Class One had a lovely morning visiting Warner Woods (if not rather hot) as part of National Meadow Day. The children were very imaginative when pretending to be different mini beasts in a meadow. We were especially impressed with the children acting like thunder bugs (attaching to each other) and spiders (even having 8 legs!). We were also poo detectives and found fox, hare and dog poo. We heard lots of crickets but unfortunately couldn't catch one. We tried cloud watching which was tricky as it was a beautiful blue sky. Instead we saw the moon and an aeroplane. Finally when we got back to school, we had a lovely cold ice lolly to cool ourselves down.
A visit from a physiotherapist
We found out about the job of a physiotherapist when Mrs Clapham visited us. She showed us some of her equipment that she uses, such as a hammer to test the nerves in your knee and a tool that checks how far you can bend your knee. We tried out the blue elastic she uses for exercises with patients and saw the bed that she uses when she massages people’s backs.
The police come to visit
We really enjoyed a visit from the police. They showed us some of the things they wear and carry with them. We got to talk to the control room through the community police officer’s radio. We even got to go inside a police car and see what it was like. It was great fun to have the lights flashing and the sirens blaring! It was such a fun morning.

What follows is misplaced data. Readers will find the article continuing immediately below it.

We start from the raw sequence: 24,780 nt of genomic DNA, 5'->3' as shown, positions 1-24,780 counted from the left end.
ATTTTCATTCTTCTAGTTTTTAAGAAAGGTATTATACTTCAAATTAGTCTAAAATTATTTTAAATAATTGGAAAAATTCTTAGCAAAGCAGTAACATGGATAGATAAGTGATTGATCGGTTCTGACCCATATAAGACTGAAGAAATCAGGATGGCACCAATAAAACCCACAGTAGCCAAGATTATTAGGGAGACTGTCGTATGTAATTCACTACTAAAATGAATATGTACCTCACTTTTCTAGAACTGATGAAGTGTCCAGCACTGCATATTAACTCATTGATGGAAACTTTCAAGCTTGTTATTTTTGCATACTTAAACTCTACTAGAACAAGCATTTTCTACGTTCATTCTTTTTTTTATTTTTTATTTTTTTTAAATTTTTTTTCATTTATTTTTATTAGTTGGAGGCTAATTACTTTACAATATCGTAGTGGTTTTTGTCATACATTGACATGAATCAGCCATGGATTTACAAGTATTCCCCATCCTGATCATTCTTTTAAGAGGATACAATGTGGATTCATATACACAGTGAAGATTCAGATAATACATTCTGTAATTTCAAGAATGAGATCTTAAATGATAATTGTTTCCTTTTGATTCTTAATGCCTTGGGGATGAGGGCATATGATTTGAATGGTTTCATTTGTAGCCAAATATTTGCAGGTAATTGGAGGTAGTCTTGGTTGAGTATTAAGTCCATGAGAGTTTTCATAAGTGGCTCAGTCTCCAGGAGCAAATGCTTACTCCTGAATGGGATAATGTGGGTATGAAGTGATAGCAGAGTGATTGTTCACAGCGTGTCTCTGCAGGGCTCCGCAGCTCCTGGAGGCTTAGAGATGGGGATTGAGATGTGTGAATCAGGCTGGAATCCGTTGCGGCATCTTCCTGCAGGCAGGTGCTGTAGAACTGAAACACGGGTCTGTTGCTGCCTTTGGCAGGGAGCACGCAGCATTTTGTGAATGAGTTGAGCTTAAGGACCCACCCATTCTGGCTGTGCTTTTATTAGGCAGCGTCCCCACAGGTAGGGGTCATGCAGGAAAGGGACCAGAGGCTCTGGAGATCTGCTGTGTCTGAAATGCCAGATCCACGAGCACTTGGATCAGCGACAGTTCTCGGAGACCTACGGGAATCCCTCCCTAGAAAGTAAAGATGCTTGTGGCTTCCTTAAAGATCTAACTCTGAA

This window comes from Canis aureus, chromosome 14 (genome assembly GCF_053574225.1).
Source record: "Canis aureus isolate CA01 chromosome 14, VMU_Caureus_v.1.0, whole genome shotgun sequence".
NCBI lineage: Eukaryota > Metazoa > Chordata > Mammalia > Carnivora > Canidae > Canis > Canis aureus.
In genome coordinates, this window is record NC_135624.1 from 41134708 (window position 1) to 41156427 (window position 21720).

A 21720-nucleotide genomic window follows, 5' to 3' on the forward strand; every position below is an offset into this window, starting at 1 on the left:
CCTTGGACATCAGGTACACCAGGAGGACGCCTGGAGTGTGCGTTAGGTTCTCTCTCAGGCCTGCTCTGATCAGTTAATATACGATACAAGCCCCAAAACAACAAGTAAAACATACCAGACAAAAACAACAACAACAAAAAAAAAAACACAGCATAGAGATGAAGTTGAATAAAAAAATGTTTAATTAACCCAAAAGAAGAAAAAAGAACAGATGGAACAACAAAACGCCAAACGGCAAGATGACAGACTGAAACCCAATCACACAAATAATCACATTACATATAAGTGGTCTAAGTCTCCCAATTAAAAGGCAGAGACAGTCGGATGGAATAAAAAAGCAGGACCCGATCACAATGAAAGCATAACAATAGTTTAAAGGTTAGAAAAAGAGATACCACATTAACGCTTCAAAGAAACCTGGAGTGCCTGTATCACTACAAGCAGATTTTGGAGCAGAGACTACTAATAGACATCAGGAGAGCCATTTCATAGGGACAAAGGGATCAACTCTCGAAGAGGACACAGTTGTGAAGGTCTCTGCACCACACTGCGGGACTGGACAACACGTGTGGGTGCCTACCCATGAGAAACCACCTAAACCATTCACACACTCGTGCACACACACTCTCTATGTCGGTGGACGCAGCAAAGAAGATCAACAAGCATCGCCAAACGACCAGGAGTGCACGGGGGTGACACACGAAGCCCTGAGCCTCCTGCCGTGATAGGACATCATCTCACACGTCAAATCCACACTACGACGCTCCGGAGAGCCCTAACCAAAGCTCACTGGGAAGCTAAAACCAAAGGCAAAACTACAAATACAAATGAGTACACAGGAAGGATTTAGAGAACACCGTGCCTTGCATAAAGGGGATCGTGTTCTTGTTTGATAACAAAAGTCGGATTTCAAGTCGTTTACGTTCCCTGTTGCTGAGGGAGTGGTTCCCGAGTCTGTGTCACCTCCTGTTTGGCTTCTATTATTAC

A visit from Mrs Moore, an anaesthetist.
We found out about the important job that Mrs Moore does to help people who go to hospital for an operation. She showed us what she wears and explained why. She told us how she prepares a patient, usually children, for surgery and what information she needs. We looked at the equipment she had brought, heard a heartbeat on the machine, saw the mask used to put people to sleep and saw what a heart looks like. Miss Berry was the prepared for surgery with a cannula in her hand to give her anaesthetic, medicines and water if she needs it. Miss Oatey got dressed to do the operation, making sure that she didn’t touch anything once she’d scrubbed her hands and arms. We learned so much from Mrs Moore and she really does a great job!
Looking after the eggs
We have been lucky enough to have the opportunity to see how an incubator works. Last week, we put 10 duck eggs into the incubator. We have a rota, each day, for turning the eggs and checking the temperature inside. Today, 8 days after the eggs went into the incubator, we looked at the eggs with a torch in a dark space to see whether we could see any life inside. We were looking for any signs of veins. Around Thursday 5th July, the ducklings will, hopefully, tap open their shells and make an appearance into the big world!
International Dough Disco Week!
On Monday children made their own dough from a variety of ingredients to create their own unique dough! They will bring a ball of dough home on Friday ready for International Dough Day on Saturday.